Idibu simply drops the criteria you enter into the corresponding fields on each job CV database. So, if you experience any issues in this sense, try modifying the Boolean terms and run another search

Review the unique job board criteria to run the most accurate search

When you select each board, a panel will appear detailing all the specific options available for that board. While we endeavour to populate the relevant fields with the information detailed on the main search page, each board works in its own unique way. We therefore strongly recommend:

  1. Checking that all data populated into the fields is the most appropriate for the specific board and the search you are running.
  2. Reviewing all fields that do not contain data, and complete those that will improve the search results.

Ensure the appropriate location data is used for each board

To elaborate on the point above regarding board specific details, it's important to note that each board has its own rules for handling location data.

In order to transfer the data from the main location field in idibu to all of the boards, we have to use a single methodology which is post/zip code. How we handle this is that if no post or zip code has been inserted in the main location field, we interpret the Town or City location by using the most central post or zip code. Therefore, we highly recommend checking the location field for each board that you select as you may need to amend this to better reflect the location you wish to search from. If you are searching a UK location, then please see the note below.

Important: Regarding UK Locations

If a full postcode has not been specified in the main idibu location field, the system will use the most central generic postcode it can find when populating the board specific location data. For example, Manchester will be translated as M1, and Leeds will be translated as LS1.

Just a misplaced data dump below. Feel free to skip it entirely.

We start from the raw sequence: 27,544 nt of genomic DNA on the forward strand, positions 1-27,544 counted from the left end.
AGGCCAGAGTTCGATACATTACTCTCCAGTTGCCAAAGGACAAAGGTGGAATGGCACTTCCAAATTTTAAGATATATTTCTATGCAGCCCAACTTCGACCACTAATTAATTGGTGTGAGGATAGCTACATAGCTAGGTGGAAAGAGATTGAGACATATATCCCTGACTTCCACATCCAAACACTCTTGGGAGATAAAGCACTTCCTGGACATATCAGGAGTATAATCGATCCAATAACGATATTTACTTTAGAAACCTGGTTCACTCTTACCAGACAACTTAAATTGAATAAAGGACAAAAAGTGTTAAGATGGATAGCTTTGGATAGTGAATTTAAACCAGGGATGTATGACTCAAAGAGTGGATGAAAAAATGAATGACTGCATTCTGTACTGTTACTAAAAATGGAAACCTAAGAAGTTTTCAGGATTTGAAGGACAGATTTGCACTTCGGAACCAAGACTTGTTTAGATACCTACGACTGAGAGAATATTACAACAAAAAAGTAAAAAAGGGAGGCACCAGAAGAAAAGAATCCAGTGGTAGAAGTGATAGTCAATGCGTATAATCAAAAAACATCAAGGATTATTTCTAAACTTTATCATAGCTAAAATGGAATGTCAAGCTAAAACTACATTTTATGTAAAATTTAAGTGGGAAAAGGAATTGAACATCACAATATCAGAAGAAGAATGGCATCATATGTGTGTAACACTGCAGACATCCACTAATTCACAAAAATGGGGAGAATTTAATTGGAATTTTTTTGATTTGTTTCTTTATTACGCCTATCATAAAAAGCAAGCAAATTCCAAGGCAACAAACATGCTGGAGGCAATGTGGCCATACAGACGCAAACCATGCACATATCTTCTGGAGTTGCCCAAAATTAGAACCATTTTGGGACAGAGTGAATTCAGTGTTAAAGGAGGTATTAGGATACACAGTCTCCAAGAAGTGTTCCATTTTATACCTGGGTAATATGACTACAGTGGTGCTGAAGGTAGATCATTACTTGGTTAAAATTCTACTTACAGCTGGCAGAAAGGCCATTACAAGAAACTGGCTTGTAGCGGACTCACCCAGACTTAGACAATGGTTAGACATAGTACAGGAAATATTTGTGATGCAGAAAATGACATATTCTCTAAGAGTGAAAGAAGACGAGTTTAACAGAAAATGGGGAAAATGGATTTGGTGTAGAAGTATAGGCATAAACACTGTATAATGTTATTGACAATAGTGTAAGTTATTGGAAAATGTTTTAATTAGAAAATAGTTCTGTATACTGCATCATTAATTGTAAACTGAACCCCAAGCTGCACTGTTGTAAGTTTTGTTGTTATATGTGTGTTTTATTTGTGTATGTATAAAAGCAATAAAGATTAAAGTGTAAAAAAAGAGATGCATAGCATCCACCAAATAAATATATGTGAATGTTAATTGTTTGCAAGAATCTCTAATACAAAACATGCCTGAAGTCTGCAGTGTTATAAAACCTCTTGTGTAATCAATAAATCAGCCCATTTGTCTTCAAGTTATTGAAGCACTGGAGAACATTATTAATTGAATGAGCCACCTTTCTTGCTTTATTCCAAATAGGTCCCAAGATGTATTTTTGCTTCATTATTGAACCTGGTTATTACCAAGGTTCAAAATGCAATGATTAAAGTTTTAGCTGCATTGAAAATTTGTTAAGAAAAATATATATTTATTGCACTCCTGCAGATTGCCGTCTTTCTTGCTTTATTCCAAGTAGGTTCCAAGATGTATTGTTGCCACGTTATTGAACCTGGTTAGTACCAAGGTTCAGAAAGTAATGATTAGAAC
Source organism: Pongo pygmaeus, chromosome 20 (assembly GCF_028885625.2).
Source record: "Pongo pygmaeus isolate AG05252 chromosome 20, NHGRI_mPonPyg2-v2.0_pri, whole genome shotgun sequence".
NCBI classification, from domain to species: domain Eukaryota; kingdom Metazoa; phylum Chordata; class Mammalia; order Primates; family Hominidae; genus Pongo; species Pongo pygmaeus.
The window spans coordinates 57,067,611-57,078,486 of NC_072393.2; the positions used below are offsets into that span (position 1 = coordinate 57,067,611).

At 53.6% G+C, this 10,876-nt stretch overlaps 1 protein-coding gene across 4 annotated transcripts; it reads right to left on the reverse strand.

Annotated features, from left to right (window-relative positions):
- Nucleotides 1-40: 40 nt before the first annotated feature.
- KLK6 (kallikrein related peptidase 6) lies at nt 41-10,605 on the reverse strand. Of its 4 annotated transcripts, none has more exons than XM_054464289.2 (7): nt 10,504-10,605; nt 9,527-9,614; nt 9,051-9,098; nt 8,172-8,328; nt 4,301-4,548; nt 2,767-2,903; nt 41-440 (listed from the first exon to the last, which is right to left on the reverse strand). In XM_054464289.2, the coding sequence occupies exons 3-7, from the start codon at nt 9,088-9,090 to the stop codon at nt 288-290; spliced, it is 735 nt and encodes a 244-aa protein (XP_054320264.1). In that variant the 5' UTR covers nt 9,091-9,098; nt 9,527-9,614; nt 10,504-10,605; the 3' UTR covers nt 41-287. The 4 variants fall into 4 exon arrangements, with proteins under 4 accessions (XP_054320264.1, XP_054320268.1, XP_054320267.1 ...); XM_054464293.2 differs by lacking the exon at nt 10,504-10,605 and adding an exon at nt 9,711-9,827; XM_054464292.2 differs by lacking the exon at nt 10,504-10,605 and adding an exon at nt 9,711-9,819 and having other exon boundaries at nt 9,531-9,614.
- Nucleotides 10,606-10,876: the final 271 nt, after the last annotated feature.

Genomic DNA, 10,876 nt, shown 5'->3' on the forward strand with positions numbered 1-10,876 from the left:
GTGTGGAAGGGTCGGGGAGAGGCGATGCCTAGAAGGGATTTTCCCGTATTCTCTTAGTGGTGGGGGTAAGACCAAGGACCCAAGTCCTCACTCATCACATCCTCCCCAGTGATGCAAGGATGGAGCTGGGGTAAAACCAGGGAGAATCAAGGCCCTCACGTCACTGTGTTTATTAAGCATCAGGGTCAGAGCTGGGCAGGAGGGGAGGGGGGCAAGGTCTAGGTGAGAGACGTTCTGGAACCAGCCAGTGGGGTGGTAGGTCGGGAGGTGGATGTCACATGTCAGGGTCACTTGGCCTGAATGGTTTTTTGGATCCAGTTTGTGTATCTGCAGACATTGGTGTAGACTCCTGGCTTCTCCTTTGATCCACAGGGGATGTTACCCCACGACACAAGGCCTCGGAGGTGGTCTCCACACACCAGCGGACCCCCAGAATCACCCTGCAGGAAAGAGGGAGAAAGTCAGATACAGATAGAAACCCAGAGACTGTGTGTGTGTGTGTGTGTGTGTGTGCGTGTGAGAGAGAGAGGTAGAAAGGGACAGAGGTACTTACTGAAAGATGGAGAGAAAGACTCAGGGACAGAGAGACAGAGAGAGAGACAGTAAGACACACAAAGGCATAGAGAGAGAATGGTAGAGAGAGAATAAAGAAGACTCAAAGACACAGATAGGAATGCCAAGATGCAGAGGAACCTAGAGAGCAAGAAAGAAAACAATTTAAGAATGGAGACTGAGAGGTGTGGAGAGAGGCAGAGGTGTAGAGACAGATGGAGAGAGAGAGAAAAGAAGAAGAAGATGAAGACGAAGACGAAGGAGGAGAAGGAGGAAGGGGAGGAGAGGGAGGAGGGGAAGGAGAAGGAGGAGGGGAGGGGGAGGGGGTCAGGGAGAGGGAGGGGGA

However, some job boards require a full UK postcode to be input. We therefore recommend checking the requirement for the boards you use, or if in doubt, inputting a full and valid postcode into the location field. Note that some boards will allow you to input a Town/City location, or select a location from a drop down list as an alternative.

Use the 'Sort by' tool to organise your search results

The 'Sort by' tool will default to 'Rank (desc)', which puts the strongest matches at the top. However, you might wish to sort your results using another option selected by clicking the 'Sort by' button.

For example, you may wish to sort your results by selecting 'Last updated (desc)'. This sorts the results based on when the candidate profile was last updated on the job board, and brings the most recently active candidates to the top of the list.

Use our search history tools

Another reason we suggest searching against a vacancy is so you can make the most of your search history. You can view your search history at the bottom of your search page. 

When you open your search from a vacancy, this naturally filters to the specific searches you ran against that vacancy.

Using the 'Action' button you can quickly access the results of your previous searches by clicking 'View'...

...or save time when running a new search by simply editing a previous search.

In summary

To get the most out of idibu’s aggregated search, always consider the following:

  1. Search against a vacancy
  2. Use correct Boolean terminology
  3. Utlise all the board specific filters
  4. For the most accurate location based results, search using an exact postcode and locations radius (not just 10 mile from ‘Manchester’ for example)
  5. Setting salary expectations *may* decrease the total number of results. If the candidate's CV doesn’t contain any actual salary information, it could be filtered out.
  6. Use our search history tools to save time with future searching
  7. Remember CV searching (just like searching Google) is not an exact science. Try different options and combination to maximise your results.